Welcome New Yankee Workshop Fans!  
Welcome New Yankee Workshop Fans!Welcome New Yankee Workshop Fans! Welcome New Yankee Workshop Fans!Welcome New Yankee Workshop Fans!
Welcome New Yankee Workshop Fans!

 June 24, 2013
The Furture Of Norm Abram

David: Norm Abram, 62, is a master carpenter who has appeared regularly on TV's "This Old House" since 1979 and for 21 seasons was host of PBS's "The New Yankee Workshop." He is the author of eight books. He spoke with reporter Marc Myers.

I live in a relatively new house?which may surprise those who know me from "This Old House." I started building it in 1992, when I lived in Hudson, Mass., and my family needed more space and privacy. Fixing up old houses was my day job, so building one from scratch that looked traditional but was energy-efficient, level and straight made more sense.

My Yankee, do-it-yourselfer side is a family trait. I grew up in a brick ranch house in Massachusetts that my father had built in the early '50s. The first house I owned was a garrison colonial from the 1970s, and I loved it. A colonial is very New England?simple and functional, with perfect symmetry. I had been a contractor and wanted to build my own, like my dad did. But first I needed the land.

I found a wooded lot just over 4 acres about a half-hour away, in Carlisle. The house I had in mind was a 4,500-square-foot, four-bedroom classic colonial. I wanted three connecting segments?a two-story front with a center entrance, a one-story addition in the back for a family room and kitchen, and a two-story wing with a garage and storage area below and an office and exercise room on the upper level.

I also wanted the family room and kitchen area to have a rustic feel. So after planning the house with a designer, I hired a framer?someone trained in the post-and-beam technique that leaves supporting timber inside exposed. When the frame was up and the house was weather-tight, I worked on the exterior trim and cedar clapboard siding with my dad, who was a carpenter and remodeler. That was especially rewarding, since he passed away in 1995.

My dad was a quiet guy who had nurtured me along. He had a way of letting me progress at my own pace and never pushed me too far, starting me out with basic carpentry tasks. He was never critical but never overpraised, either. He taught me to be patient. He'd say, "Don't rush and you'll get the rewards in the end."

At the time my dad helped out with the house, he had bad knees, so I'd set him up with materials and tools. One day, instead of taking the lead, he came to me and asked what I wanted to do next. Our roles had flipped. He was saying, "You're in charge now." That was a great feeling.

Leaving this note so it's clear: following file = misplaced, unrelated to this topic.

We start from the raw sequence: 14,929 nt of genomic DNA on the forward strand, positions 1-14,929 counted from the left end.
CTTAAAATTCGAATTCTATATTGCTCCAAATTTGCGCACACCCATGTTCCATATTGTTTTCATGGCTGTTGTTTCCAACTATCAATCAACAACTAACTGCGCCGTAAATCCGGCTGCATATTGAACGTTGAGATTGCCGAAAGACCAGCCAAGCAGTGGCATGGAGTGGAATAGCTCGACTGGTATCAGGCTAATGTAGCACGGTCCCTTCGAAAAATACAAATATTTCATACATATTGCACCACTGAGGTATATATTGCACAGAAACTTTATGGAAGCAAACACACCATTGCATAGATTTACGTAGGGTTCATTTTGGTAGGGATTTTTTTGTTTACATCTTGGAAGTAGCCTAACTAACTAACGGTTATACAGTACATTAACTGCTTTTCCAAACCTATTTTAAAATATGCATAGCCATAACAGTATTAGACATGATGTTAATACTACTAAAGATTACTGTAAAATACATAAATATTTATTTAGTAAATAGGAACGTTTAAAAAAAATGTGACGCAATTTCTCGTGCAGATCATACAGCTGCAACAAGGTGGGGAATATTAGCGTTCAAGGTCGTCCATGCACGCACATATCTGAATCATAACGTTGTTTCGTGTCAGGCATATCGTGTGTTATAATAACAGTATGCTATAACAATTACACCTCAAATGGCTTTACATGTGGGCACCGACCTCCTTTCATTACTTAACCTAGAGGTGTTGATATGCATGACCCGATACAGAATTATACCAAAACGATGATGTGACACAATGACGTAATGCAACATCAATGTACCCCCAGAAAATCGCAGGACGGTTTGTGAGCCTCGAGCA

In the 22-by-36-foot family room, I built a classic Rumford fireplace with local stone that's 16 feet tall and has a 44-by-44-inch opening and shallow hearth. I also put in floor-to-ceiling windows facing the southwest?to catch morning-to-evening light.

The coolest feature in the house is the hydronic radiant-heating system. Under all the floors is tubing embedded in light concrete that circulates warm water, resulting in comfortable, efficient heat without dusty radiators or heat-blowing ducts. In the summer we use high-velocity air that comes through 2-inch-diameter ducts in the ceiling.

Originally I planned a 30-by-40-foot workshop out back. But it didn't make sense since I already had a pretty spacious one at the "New Yankee Workshop" nearby where we taped our PBS show. Instead, I set up a temporary workshop at home.

When the house was completed in 1994, my family moved in almost immediately. I've since remarried, and my wife, Elise, and I have been updating and decorating to suit our lifestyle. But like many empty-nesters, we're planning to downsize in about five years.

To transition, we recently bought a second house?a 2,800-square-foot mid-1800s farmhouse in Rhode Island on 3? acres adjacent to a tidal basin with access to the ocean. The winters inland have become a bit much for us, and there's less snow down there.

I must admit I'm not as big a do-it-yourselfer at home as I used to be. I know which projects I want to take on?and those I don't. For example, we have to put a new wood-shingle roof on our Carlisle house this year. Ten years ago I would have done it myself. Not now.

I really have to work on allowing myself more free time when I take on projects. I used to start and not let go until projects were done. I'm learning to pace projects now and take breaks. There's always tomorrow to jump back in.

Our powerboat has helped. "Serenity" is a classic 42-foot Sabreline built in the Maine tradition for ocean boating. My wife and I like to cruise along the New England coastline. Just the two of us sitting on the bridge, watching the open sea. It's my therapy?and beats sitting in someone's wood-paneled office.

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Hand Made: Norm Abram at his home in Carlisle, Mass., that his father helped him build. (Bryce Vickmark for The Wall Street Journal)

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A photo of Norm Abram and his father building Mr. Abram's home in Carlisle, Mass. (Bryce Vickmark for The Wall Street Journal)